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#1 2021-01-26 08:46:49

Drassen
Member
Registered: 2021-01-11
Posts: 71

How to isolate a home server from the local network?

Hi, I have a reasonably simple home network set up - see dia below.

I have a Raspberry Pi3 (RPi3) set up as a web/chat server in the DMZ. The rest of the machines are connected - either wired or wireless - to a switch that is running DD-WRT - dia.

I would like to set things up so that the RPi3 home web/chat server is completely isolated from the rest of my home network, so that if it is compromised it can't be used as a gateway to gain access the other machines on the network.

Though I would still like to be able to access the home web server to perform maintenance tasks via SSH.

Can anyone give me advice me how to approach setting things up to allow for an internet available heme server, while maintaining the security of my home network?

Thanks

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#2 2021-01-26 19:16:15

Dr-Hack
Moderator
Registered: 2020-11-20
Posts: 59

Re: How to isolate a home server from the local network?

you will need to isolate your pi from rest of the server, none of your other devices should be able to connect to your pi through the lan, but only through the wan , that is one way of keeping things tight.
you will need to monitor and apply hardened network policies. Asking a friend to probe your network will allow you to find the weak spots if any

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#3 2021-01-27 10:25:26

HanBaoCinch
Member
Registered: 2021-01-11
Posts: 93

Re: How to isolate a home server from the local network?

Hmm, to isolate the Home web server it can not connect to that local network at all. This means if you can VPN, SSH or such to it from your local network then it is not isolated.

I worry that this is not really what you meant to ask or want to do.

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#4 2021-02-02 13:30:01

Drassen
Member
Registered: 2021-01-11
Posts: 71

Re: How to isolate a home server from the local network?

Thanks - that's helpful.

Have you got any suggestions regarding best practice for configuring an internet available home web server on a home network from a security perspective?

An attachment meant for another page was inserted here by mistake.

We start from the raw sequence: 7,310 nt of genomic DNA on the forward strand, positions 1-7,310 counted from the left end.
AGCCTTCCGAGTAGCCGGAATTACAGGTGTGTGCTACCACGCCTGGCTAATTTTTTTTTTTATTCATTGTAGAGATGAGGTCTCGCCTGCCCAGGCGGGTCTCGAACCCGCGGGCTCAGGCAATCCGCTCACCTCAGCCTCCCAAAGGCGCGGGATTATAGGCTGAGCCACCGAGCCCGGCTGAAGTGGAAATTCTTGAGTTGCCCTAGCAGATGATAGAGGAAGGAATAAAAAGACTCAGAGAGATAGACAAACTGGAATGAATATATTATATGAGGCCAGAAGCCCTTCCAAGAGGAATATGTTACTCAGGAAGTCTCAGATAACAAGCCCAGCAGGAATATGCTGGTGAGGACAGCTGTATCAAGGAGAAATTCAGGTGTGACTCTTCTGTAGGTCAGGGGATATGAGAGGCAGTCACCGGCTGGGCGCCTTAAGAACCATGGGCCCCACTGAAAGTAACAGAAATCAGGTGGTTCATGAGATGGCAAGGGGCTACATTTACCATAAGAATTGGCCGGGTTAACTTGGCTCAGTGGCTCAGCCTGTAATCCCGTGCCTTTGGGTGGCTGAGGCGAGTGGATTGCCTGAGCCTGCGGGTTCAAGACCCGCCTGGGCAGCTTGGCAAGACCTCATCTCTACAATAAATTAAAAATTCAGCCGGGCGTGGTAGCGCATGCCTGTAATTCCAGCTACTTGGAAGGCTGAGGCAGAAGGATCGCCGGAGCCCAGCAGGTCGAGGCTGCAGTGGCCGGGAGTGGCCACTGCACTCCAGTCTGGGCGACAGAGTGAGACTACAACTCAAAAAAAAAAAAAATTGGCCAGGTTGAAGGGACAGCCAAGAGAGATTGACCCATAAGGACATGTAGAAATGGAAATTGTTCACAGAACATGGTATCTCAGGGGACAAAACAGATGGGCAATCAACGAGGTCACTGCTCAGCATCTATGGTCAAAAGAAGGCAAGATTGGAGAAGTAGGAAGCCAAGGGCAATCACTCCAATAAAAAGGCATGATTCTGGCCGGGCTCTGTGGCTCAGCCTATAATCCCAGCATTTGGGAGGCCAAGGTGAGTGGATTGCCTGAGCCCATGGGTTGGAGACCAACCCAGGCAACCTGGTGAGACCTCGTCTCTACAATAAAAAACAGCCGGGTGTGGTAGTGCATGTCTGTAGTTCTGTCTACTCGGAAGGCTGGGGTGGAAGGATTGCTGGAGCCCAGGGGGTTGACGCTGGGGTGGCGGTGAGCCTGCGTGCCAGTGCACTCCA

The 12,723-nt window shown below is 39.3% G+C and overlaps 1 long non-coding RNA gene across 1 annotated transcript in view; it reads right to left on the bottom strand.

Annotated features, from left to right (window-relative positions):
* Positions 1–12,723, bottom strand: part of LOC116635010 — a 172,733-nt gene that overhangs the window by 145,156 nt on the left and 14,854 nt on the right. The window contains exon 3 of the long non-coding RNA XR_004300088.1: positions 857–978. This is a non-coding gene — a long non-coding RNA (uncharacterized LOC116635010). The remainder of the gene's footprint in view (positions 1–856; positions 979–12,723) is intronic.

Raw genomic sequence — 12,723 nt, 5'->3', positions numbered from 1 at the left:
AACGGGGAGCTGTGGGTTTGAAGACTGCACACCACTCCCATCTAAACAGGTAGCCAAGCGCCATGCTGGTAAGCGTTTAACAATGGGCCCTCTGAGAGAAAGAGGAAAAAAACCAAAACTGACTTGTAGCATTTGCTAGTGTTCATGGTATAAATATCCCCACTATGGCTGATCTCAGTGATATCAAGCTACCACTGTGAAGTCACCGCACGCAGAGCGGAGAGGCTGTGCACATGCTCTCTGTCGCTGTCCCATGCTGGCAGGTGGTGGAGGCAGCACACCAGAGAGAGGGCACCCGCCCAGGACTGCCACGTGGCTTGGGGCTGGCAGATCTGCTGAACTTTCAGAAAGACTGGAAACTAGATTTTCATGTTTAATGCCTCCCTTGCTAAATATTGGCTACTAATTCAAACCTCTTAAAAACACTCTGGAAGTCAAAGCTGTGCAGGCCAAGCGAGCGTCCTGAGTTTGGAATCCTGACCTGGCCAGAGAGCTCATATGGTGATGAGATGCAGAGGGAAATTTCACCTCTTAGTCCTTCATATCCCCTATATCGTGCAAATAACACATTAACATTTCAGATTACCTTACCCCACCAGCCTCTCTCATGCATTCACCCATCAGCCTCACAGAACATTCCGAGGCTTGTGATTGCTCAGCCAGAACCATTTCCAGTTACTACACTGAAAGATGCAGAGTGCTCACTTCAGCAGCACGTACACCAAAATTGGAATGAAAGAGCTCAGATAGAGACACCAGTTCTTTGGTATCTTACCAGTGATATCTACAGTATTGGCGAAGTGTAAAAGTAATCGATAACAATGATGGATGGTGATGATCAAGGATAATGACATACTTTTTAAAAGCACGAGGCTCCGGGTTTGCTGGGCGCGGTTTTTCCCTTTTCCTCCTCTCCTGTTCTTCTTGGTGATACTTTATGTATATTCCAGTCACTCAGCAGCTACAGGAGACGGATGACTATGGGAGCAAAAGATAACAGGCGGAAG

For example, could I create two separate networks (I'm not sure how this would be accomplished): one exclusively for the web server, that I could connect to with with my laptop when I want to SSH into it, and; a second for my home devices?

Thanks for your help.

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#5 2021-02-02 13:55:10

HanBaoCinch
Member
Registered: 2021-01-11
Posts: 93

Re: How to isolate a home server from the local network?

Why won't access control and routing do the job here?

I mean you can setup your web servers as you wish and on the router put the ports you need Internet service into the router's port forward table.

Since the server is secured with your choice why the extra disconnect from the LAN? How about changing the server's netmask to exclude LAN addresses other than the router?

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#6 2021-02-02 13:58:53

HanBaoCinch
Member
Registered: 2021-01-11
Posts: 93

Re: How to isolate a home server from the local network?

Best practice?

That's access control, firewalls and only allowing what ports you actually need. If it's on a LAN then netmask goes a long way to blocking folk on a LAN from connecting to the server.

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#7 2021-02-04 08:46:47

Drassen
Member
Registered: 2021-01-11
Posts: 71

Re: How to isolate a home server from the local network?

I've done a little research into Netmasks, which is when you split the network into segments, right? That would probably do the trick.